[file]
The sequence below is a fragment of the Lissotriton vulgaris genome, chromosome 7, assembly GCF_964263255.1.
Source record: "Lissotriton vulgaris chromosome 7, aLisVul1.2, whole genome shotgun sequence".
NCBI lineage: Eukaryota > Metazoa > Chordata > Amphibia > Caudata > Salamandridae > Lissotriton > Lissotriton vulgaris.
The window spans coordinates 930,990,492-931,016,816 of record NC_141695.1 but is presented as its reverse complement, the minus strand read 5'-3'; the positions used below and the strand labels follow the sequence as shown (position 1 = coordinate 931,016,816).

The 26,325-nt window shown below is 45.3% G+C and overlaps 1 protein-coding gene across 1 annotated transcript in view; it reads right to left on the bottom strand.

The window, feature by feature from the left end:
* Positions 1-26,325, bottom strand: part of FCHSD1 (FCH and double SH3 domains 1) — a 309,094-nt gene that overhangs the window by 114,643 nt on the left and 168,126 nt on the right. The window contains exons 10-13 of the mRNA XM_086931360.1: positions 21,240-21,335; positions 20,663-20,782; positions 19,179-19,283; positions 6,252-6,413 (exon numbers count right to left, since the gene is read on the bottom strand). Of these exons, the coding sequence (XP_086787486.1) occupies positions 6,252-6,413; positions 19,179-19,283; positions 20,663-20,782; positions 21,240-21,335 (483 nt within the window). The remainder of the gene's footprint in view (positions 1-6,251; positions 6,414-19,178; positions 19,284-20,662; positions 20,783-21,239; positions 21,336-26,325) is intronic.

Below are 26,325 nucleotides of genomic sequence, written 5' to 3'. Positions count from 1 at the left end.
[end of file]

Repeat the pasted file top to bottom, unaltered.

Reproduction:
The sequence below is a fragment of the Lissotriton vulgaris genome, chromosome 7, assembly GCF_964263255.1.
Source record: "Lissotriton vulgaris chromosome 7, aLisVul1.2, whole genome shotgun sequence".
NCBI lineage: Eukaryota > Metazoa > Chordata > Amphibia > Caudata > Salamandridae > Lissotriton > Lissotriton vulgaris.
The window spans coordinates 930,990,492-931,016,816 of record NC_141695.1 but is presented as its reverse complement, the minus strand read 5'-3'; the positions used below and the strand labels follow the sequence as shown (position 1 = coordinate 931,016,816).

The 26,325-nt window shown below is 45.3% G+C and overlaps 1 protein-coding gene across 1 annotated transcript in view; it reads right to left on the bottom strand.

The window, feature by feature from the left end:
* Positions 1-26,325, bottom strand: part of FCHSD1 (FCH and double SH3 domains 1) — a 309,094-nt gene that overhangs the window by 114,643 nt on the left and 168,126 nt on the right. The window contains exons 10-13 of the mRNA XM_086931360.1: positions 21,240-21,335; positions 20,663-20,782; positions 19,179-19,283; positions 6,252-6,413 (exon numbers count right to left, since the gene is read on the bottom strand). Of these exons, the coding sequence (XP_086787486.1) occupies positions 6,252-6,413; positions 19,179-19,283; positions 20,663-20,782; positions 21,240-21,335 (483 nt within the window). The remainder of the gene's footprint in view (positions 1-6,251; positions 6,414-19,178; positions 19,284-20,662; positions 20,783-21,239; positions 21,336-26,325) is intronic.

Below are 26,325 nucleotides of genomic sequence, written 5' to 3'. Positions count from 1 at the left end.